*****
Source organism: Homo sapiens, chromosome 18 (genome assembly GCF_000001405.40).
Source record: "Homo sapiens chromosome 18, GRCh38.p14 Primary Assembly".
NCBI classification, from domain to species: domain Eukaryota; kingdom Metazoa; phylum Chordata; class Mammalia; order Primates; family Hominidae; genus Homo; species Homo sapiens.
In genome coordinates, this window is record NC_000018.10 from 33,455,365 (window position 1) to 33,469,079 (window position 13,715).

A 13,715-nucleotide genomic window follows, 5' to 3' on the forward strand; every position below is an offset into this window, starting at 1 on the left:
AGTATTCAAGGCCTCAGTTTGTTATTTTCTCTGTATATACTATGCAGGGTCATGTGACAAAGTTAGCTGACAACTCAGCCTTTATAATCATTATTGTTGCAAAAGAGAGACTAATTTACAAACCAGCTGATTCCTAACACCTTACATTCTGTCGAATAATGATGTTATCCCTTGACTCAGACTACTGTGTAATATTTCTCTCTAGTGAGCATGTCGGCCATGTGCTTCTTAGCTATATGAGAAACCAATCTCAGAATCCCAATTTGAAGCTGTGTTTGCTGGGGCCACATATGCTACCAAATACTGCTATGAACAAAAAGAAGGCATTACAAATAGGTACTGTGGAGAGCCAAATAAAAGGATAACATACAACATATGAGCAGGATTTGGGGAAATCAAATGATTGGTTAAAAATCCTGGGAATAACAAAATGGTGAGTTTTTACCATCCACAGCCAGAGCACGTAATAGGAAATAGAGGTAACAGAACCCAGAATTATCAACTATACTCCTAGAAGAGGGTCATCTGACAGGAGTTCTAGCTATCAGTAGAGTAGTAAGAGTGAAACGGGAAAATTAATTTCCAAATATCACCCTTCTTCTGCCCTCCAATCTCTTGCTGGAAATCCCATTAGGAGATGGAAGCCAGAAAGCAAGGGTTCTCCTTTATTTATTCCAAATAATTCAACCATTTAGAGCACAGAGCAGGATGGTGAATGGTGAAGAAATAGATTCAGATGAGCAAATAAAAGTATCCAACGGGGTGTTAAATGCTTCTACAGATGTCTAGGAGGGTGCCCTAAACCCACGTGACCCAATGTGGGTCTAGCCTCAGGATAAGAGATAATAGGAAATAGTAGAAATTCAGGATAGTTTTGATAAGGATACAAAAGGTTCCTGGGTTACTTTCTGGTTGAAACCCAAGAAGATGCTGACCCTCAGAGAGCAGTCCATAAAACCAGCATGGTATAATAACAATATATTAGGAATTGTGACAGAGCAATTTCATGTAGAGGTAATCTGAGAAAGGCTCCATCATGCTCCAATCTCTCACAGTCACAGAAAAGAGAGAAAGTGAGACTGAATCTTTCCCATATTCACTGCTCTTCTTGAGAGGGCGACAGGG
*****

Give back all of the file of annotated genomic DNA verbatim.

Source organism: Homo sapiens, chromosome 18 (genome assembly GCF_000001405.40).
Source record: "Homo sapiens chromosome 18, GRCh38.p14 Primary Assembly".
NCBI classification, from domain to species: domain Eukaryota; kingdom Metazoa; phylum Chordata; class Mammalia; order Primates; family Hominidae; genus Homo; species Homo sapiens.
In genome coordinates, this window is record NC_000018.10 from 33,455,365 (window position 1) to 33,469,079 (window position 13,715).

A 13,715-nucleotide genomic window follows, 5' to 3' on the forward strand; every position below is an offset into this window, starting at 1 on the left:
AGTATTCAAGGCCTCAGTTTGTTATTTTCTCTGTATATACTATGCAGGGTCATGTGACAAAGTTAGCTGACAACTCAGCCTTTATAATCATTATTGTTGCAAAAGAGAGACTAATTTACAAACCAGCTGATTCCTAACACCTTACATTCTGTCGAATAATGATGTTATCCCTTGACTCAGACTACTGTGTAATATTTCTCTCTAGTGAGCATGTCGGCCATGTGCTTCTTAGCTATATGAGAAACCAATCTCAGAATCCCAATTTGAAGCTGTGTTTGCTGGGGCCACATATGCTACCAAATACTGCTATGAACAAAAAGAAGGCATTACAAATAGGTACTGTGGAGAGCCAAATAAAAGGATAACATACAACATATGAGCAGGATTTGGGGAAATCAAATGATTGGTTAAAAATCCTGGGAATAACAAAATGGTGAGTTTTTACCATCCACAGCCAGAGCACGTAATAGGAAATAGAGGTAACAGAACCCAGAATTATCAACTATACTCCTAGAAGAGGGTCATCTGACAGGAGTTCTAGCTATCAGTAGAGTAGTAAGAGTGAAACGGGAAAATTAATTTCCAAATATCACCCTTCTTCTGCCCTCCAATCTCTTGCTGGAAATCCCATTAGGAGATGGAAGCCAGAAAGCAAGGGTTCTCCTTTATTTATTCCAAATAATTCAACCATTTAGAGCACAGAGCAGGATGGTGAATGGTGAAGAAATAGATTCAGATGAGCAAATAAAAGTATCCAACGGGGTGTTAAATGCTTCTACAGATGTCTAGGAGGGTGCCCTAAACCCACGTGACCCAATGTGGGTCTAGCCTCAGGATAAGAGATAATAGGAAATAGTAGAAATTCAGGATAGTTTTGATAAGGATACAAAAGGTTCCTGGGTTACTTTCTGGTTGAAACCCAAGAAGATGCTGACCCTCAGAGAGCAGTCCATAAAACCAGCATGGTATAATAACAATATATTAGGAATTGTGACAGAGCAATTTCATGTAGAGGTAATCTGAGAAAGGCTCCATCATGCTCCAATCTCTCACAGTCACAGAAAAGAGAGAAAGTGAGACTGAATCTTTCCCATATTCACTGCTCTTCTTGAGAGGGCGACAGGG